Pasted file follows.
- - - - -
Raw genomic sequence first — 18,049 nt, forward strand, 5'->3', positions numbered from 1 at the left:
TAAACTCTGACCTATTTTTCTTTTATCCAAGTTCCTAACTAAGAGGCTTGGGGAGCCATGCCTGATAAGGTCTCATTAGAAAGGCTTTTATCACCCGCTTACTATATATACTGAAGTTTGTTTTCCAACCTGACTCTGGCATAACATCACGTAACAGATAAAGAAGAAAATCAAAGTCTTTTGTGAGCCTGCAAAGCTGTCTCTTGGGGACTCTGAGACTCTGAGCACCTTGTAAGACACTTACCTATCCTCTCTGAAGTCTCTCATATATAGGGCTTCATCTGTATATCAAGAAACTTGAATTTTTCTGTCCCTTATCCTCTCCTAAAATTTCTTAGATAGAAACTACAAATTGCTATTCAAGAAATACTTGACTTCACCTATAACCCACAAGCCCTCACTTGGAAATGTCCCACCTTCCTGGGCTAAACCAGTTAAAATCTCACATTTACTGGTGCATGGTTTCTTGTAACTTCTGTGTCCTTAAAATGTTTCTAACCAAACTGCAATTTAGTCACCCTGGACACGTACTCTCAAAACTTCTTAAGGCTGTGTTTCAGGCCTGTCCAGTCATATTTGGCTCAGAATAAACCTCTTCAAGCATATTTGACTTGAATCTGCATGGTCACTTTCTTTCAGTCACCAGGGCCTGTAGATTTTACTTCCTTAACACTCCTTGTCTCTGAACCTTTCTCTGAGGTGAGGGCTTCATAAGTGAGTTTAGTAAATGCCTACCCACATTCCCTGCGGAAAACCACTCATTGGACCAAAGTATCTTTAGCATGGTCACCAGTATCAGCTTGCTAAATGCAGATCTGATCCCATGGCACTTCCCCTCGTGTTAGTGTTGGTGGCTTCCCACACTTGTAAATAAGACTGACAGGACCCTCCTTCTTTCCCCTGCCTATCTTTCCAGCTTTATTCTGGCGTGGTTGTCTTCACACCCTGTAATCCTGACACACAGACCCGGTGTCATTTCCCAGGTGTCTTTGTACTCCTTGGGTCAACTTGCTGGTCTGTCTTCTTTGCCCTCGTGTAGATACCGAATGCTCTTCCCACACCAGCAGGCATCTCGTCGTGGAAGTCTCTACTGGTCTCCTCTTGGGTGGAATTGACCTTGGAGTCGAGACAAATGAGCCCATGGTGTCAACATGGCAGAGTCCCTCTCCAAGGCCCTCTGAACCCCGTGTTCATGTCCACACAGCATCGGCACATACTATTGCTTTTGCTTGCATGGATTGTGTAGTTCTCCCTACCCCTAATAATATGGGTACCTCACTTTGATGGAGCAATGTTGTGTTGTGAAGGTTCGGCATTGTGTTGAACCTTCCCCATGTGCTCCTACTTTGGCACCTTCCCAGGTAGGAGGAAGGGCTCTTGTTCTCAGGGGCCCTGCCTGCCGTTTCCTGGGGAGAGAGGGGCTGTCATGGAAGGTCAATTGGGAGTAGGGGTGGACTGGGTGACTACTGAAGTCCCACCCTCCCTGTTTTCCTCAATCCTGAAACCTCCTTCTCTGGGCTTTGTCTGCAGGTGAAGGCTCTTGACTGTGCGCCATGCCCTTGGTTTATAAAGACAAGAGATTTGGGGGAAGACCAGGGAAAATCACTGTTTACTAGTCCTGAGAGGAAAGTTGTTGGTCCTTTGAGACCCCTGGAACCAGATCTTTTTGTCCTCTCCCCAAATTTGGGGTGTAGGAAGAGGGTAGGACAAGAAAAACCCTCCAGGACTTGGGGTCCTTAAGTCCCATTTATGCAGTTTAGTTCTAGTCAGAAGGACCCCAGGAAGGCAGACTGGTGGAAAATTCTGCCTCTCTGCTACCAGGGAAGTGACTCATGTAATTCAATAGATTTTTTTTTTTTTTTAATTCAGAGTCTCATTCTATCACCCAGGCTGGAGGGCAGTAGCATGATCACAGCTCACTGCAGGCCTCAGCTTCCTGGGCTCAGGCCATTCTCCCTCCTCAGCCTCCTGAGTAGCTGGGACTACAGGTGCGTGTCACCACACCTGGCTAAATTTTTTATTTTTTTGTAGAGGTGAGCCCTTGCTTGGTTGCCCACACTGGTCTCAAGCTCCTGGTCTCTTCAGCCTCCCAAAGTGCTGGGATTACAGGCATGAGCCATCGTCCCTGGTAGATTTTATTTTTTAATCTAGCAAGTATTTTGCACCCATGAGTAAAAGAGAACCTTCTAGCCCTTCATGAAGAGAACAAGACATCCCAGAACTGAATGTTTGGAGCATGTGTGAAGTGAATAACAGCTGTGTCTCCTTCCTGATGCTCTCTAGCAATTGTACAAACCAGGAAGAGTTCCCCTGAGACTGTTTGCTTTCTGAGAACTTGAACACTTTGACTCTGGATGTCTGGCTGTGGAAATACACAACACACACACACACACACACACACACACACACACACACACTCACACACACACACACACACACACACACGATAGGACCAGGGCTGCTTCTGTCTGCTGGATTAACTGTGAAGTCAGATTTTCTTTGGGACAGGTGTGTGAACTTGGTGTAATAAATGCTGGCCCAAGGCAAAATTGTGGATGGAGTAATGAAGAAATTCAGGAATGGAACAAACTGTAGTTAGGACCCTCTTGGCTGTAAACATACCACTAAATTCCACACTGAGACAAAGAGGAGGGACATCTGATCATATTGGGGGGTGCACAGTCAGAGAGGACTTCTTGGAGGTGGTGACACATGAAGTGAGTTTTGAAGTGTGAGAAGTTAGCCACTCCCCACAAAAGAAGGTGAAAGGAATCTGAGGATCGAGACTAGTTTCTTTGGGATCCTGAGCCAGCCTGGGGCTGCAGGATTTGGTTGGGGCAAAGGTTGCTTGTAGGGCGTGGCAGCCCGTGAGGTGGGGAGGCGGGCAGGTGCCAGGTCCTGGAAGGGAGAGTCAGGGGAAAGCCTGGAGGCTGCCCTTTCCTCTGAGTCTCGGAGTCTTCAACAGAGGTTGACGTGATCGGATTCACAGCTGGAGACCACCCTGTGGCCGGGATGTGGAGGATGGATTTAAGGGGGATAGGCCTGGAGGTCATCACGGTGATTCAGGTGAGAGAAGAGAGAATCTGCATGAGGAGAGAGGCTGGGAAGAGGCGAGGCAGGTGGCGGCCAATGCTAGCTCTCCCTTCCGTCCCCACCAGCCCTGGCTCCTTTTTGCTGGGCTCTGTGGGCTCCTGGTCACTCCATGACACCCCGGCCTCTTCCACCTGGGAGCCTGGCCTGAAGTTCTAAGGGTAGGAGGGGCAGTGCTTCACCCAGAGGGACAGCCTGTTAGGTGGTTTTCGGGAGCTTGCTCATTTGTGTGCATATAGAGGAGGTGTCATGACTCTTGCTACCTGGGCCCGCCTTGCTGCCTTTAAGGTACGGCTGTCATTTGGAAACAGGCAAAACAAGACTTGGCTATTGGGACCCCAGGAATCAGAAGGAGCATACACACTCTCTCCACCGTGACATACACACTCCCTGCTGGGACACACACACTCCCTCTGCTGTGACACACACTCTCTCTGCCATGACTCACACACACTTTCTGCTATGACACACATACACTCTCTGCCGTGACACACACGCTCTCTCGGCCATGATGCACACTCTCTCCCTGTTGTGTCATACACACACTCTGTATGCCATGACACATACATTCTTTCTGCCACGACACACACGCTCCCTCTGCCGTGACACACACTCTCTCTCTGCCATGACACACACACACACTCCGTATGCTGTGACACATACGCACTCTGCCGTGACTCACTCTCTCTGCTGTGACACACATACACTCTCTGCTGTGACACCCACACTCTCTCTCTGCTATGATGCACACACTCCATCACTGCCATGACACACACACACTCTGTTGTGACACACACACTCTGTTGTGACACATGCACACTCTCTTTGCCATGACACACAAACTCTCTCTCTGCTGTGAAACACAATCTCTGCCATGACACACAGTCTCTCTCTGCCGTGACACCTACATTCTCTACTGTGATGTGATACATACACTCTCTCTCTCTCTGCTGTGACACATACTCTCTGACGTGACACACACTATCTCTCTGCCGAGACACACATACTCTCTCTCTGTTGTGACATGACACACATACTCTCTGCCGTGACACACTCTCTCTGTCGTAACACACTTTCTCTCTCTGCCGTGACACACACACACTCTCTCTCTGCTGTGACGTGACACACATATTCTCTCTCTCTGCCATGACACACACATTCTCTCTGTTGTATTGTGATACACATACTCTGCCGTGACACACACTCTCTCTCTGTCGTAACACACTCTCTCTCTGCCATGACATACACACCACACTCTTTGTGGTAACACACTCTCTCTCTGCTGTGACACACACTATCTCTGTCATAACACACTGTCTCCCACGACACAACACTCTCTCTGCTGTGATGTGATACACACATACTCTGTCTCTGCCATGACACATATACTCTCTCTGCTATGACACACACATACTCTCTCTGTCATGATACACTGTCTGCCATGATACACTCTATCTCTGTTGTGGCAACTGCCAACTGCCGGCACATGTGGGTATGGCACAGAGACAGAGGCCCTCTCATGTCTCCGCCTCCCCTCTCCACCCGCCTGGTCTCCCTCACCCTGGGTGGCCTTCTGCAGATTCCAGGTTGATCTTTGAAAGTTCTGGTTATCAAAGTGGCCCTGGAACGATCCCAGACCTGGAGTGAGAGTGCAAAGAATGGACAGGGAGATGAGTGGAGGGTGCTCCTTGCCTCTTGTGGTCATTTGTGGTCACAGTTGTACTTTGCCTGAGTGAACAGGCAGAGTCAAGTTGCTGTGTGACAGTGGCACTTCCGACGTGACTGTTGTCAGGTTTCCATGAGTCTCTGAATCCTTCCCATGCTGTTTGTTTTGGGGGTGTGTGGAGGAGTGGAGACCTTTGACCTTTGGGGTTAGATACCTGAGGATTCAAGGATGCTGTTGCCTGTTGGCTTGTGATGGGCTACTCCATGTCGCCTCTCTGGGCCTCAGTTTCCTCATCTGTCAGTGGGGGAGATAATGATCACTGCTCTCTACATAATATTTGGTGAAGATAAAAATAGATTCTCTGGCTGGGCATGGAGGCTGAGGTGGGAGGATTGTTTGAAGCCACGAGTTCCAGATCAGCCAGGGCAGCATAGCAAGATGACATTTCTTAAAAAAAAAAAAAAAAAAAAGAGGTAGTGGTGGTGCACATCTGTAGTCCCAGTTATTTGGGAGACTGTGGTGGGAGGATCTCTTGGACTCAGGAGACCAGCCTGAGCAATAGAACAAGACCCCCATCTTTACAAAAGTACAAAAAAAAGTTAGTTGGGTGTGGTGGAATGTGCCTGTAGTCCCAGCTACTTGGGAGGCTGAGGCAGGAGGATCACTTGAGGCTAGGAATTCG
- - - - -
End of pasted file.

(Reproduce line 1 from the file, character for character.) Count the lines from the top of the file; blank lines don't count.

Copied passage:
Raw genomic sequence first — 18,049 nt, forward strand, 5'->3', positions numbered from 1 at the left: